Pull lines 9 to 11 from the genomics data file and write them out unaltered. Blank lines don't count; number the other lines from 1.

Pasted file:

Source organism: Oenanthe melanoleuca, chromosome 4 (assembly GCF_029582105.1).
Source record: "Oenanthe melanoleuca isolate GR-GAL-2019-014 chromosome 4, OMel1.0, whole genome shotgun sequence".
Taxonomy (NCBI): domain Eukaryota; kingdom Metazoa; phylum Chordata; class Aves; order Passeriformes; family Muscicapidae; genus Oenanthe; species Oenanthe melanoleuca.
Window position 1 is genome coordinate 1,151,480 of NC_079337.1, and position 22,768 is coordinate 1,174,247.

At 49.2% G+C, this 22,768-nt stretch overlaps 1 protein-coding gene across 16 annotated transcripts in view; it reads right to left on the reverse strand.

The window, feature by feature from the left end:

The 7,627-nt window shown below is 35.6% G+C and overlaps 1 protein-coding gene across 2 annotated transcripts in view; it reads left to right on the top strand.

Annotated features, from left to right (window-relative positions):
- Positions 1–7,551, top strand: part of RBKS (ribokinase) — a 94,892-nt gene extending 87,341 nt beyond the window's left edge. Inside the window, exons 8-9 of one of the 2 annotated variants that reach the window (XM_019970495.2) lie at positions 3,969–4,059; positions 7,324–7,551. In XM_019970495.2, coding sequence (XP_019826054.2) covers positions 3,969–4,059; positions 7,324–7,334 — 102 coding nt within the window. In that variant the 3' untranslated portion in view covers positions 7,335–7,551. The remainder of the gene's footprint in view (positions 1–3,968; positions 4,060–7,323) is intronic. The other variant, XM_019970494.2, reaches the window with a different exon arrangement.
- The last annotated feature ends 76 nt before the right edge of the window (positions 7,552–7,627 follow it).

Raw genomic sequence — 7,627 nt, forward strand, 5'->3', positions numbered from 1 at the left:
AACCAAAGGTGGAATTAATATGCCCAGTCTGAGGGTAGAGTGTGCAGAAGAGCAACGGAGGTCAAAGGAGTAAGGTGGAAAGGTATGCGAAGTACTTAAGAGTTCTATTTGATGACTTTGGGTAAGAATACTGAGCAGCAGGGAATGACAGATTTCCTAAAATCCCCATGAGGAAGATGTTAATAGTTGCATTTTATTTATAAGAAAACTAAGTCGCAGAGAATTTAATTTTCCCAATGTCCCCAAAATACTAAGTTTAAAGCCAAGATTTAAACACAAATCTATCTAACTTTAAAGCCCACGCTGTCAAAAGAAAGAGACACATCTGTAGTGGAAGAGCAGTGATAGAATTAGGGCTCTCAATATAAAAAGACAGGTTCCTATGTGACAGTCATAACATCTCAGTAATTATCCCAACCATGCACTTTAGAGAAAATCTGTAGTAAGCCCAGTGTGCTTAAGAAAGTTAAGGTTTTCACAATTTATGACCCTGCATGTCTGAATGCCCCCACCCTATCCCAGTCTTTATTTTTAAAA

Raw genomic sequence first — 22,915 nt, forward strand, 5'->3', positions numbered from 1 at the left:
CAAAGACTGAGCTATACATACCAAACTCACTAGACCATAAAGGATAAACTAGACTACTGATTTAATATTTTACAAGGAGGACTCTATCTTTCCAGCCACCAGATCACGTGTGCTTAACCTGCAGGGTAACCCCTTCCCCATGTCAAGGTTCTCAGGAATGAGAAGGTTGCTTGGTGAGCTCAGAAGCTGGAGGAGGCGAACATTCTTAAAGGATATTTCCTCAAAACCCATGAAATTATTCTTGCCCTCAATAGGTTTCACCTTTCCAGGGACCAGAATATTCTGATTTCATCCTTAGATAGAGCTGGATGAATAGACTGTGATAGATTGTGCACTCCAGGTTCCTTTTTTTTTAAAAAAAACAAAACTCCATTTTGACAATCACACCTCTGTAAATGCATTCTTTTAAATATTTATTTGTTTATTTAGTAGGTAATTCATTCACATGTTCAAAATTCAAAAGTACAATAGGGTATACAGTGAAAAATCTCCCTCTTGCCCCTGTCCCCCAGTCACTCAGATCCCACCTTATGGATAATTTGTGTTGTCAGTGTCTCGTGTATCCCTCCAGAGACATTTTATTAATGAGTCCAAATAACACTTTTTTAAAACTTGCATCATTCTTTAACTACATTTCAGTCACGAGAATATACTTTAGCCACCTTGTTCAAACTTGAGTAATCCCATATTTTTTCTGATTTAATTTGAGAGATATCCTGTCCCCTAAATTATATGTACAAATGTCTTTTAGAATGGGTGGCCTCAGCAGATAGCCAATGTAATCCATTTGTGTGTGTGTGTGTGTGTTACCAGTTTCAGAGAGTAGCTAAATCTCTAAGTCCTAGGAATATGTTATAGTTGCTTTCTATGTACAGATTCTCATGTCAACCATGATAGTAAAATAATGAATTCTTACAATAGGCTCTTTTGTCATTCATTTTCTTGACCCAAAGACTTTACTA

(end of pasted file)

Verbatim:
- Positions 1–7,551, top strand: part of RBKS (ribokinase) — a 94,892-nt gene extending 87,341 nt beyond the window's left edge. Inside the window, exons 8-9 of one of the 2 annotated variants that reach the window (XM_019970495.2) lie at positions 3,969–4,059; positions 7,324–7,551. In XM_019970495.2, coding sequence (XP_019826054.2) covers positions 3,969–4,059; positions 7,324–7,334 — 102 coding nt within the window. In that variant the 3' untranslated portion in view covers positions 7,335–7,551. The remainder of the gene's footprint in view (positions 1–3,968; positions 4,060–7,323) is intronic. The other variant, XM_019970494.2, reaches the window with a different exon arrangement.
- The last annotated feature ends 76 nt before the right edge of the window (positions 7,552–7,627 follow it).

Raw genomic sequence — 7,627 nt, forward strand, 5'->3', positions numbered from 1 at the left: